“Urban reserves create jobs and revenues that benefit First Nations as well as nearby municipalities, but there is a lack of awareness about these opportunities,” said Chief Clarence Louie, Chair of the Board. “Our report found that ATR’s can take up to 8 times longer than a municipal boundary extension leaving enormous potential benefits off the table.”

“There will be more ATRs in the future – due to claims being settled and population growth.  First Nations across Canada see ATRs as a critical step to improving their economies.” said Board member Chief Terrance Paul of Membertou First Nation. “There are currently 117 ATRs under active review by AANDC, representing billions of dollars of economic opportunity, so we need to get this right.”

NAEDB Studies of Urban Additions to Reserves

An Addition to Reserve is a parcel of land that is added to the existing land base of a First Nation or is used to create a new reserve. Land can be added, through the Additions to Reserve process, in rural or urban settings.

In November 2014, the NIEDBreleased Stage I of its study on ATR’s.  Identifying Success Factors in Urban First Nations showed the enormous economic and fiscal benefits that can flow to both the municipality and to reserve if a number of best practices are implemented.  The six communities included in the study  have collectively created over 7,000 jobs and over $77 million in annual economic activity benefiting both First Nations and neighbouring municipalities.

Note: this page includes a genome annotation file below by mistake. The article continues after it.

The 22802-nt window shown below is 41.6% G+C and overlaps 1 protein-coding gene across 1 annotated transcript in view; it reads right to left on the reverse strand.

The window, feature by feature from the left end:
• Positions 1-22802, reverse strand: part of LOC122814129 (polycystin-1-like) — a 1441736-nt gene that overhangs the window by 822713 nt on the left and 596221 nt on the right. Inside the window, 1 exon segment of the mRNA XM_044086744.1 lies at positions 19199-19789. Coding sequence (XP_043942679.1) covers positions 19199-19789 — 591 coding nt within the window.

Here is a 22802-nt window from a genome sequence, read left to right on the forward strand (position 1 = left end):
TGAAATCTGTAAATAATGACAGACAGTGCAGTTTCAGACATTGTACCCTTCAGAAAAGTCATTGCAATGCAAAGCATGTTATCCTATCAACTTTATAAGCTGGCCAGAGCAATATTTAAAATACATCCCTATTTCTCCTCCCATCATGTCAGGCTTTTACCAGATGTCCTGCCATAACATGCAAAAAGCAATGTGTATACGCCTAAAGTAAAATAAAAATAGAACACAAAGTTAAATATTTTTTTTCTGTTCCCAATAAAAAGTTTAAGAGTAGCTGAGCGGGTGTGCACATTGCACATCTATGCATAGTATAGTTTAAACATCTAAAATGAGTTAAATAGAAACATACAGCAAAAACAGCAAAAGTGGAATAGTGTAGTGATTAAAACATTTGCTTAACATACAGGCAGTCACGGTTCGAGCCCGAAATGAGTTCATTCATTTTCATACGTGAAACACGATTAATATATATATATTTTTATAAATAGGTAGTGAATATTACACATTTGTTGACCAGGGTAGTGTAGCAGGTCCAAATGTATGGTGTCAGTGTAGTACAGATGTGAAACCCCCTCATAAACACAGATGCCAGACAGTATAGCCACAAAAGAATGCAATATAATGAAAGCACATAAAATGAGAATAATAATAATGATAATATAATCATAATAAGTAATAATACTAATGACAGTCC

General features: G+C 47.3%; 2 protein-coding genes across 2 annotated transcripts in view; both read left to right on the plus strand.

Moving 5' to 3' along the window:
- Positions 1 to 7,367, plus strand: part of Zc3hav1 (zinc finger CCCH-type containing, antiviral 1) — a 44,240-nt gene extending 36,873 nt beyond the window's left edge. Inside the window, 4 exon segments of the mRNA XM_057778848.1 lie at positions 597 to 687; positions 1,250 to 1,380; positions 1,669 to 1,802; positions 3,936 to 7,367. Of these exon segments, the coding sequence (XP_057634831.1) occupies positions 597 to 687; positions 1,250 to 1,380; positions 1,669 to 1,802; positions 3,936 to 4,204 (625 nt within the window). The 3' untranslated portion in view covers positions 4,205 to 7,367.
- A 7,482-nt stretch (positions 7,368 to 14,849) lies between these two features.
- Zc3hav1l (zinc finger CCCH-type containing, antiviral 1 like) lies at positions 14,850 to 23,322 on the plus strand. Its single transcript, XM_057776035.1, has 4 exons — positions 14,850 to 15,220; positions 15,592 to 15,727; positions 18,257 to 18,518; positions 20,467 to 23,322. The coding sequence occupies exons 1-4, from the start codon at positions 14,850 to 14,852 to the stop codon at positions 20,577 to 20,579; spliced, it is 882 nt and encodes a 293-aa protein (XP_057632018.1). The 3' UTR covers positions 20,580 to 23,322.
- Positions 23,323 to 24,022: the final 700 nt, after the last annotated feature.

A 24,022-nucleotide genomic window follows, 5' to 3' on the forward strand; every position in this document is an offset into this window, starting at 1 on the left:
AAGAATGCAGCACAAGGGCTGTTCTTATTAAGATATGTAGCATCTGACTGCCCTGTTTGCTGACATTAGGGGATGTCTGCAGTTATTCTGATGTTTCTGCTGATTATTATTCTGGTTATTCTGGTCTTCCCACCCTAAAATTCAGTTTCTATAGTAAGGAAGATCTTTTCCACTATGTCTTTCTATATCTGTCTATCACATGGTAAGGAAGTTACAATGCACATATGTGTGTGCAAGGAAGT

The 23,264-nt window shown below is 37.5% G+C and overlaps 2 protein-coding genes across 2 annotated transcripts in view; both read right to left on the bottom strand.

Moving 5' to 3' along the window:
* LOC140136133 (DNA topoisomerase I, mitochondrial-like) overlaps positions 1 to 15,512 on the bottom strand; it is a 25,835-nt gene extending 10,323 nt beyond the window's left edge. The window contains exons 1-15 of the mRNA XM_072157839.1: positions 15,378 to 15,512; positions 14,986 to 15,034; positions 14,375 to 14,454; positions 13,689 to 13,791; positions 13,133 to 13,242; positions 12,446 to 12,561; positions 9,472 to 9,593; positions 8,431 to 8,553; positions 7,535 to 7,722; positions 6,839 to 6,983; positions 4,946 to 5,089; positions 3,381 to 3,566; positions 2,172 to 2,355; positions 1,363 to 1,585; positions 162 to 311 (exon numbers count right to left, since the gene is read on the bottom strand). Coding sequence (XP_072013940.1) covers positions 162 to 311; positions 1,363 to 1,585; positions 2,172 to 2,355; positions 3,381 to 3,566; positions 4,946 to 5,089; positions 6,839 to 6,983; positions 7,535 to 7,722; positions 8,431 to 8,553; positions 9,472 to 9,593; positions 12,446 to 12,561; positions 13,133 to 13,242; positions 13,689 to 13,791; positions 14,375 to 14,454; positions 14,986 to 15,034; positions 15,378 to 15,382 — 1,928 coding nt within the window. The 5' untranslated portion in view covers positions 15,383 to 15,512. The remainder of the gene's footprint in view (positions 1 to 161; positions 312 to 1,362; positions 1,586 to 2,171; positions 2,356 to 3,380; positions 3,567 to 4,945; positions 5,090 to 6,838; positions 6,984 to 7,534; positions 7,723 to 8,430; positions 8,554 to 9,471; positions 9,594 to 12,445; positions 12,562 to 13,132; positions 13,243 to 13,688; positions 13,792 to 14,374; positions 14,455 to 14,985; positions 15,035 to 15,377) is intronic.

The ATR Stage II report released today Achieving Benefits for First Nations and Local Governments builds on these findings. It examines 8 urban ATR communities and found that these ATRs generated approximately $285,000 in spending benefit annually per acre of land converted to reserve (and designated for business purposes) and approximately 36 jobs per acre of land converted to reserve.